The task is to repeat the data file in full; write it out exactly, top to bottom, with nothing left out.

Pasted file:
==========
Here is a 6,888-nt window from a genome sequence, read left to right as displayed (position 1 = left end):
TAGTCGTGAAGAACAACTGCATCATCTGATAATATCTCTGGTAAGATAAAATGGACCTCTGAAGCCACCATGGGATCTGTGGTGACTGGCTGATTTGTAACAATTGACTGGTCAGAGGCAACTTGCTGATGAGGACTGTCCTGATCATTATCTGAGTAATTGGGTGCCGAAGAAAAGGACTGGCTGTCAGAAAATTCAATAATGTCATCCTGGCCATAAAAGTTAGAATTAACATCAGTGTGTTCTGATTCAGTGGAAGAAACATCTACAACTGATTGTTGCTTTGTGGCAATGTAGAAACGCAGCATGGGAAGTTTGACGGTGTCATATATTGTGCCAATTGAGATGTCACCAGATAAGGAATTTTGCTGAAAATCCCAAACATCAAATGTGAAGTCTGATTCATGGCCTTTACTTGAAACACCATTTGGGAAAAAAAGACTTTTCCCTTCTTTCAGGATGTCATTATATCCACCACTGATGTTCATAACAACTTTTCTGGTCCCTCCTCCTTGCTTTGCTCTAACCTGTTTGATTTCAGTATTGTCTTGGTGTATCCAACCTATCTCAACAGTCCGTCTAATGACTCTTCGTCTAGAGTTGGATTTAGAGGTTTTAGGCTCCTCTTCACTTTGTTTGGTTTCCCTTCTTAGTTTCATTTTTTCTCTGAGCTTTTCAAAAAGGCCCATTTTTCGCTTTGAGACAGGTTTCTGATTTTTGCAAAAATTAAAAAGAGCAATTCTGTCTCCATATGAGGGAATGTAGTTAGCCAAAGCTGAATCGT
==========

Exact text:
Here is a 6,888-nt window from a genome sequence, read left to right as displayed (position 1 = left end):
TAGTCGTGAAGAACAACTGCATCATCTGATAATATCTCTGGTAAGATAAAATGGACCTCTGAAGCCACCATGGGATCTGTGGTGACTGGCTGATTTGTAACAATTGACTGGTCAGAGGCAACTTGCTGATGAGGACTGTCCTGATCATTATCTGAGTAATTGGGTGCCGAAGAAAAGGACTGGCTGTCAGAAAATTCAATAATGTCATCCTGGCCATAAAAGTTAGAATTAACATCAGTGTGTTCTGATTCAGTGGAAGAAACATCTACAACTGATTGTTGCTTTGTGGCAATGTAGAAACGCAGCATGGGAAGTTTGACGGTGTCATATATTGTGCCAATTGAGATGTCACCAGATAAGGAATTTTGCTGAAAATCCCAAACATCAAATGTGAAGTCTGATTCATGGCCTTTACTTGAAACACCATTTGGGAAAAAAAGACTTTTCCCTTCTTTCAGGATGTCATTATATCCACCACTGATGTTCATAACAACTTTTCTGGTCCCTCCTCCTTGCTTTGCTCTAACCTGTTTGATTTCAGTATTGTCTTGGTGTATCCAACCTATCTCAACAGTCCGTCTAATGACTCTTCGTCTAGAGTTGGATTTAGAGGTTTTAGGCTCCTCTTCACTTTGTTTGGTTTCCCTTCTTAGTTTCATTTTTTCTCTGAGCTTTTCAAAAAGGCCCATTTTTCGCTTTGAGACAGGTTTCTGATTTTTGCAAAAATTAAAAAGAGCAATTCTGTCTCCATATGAGGGAATGTAGTTAGCCAAAGCTGAATCGT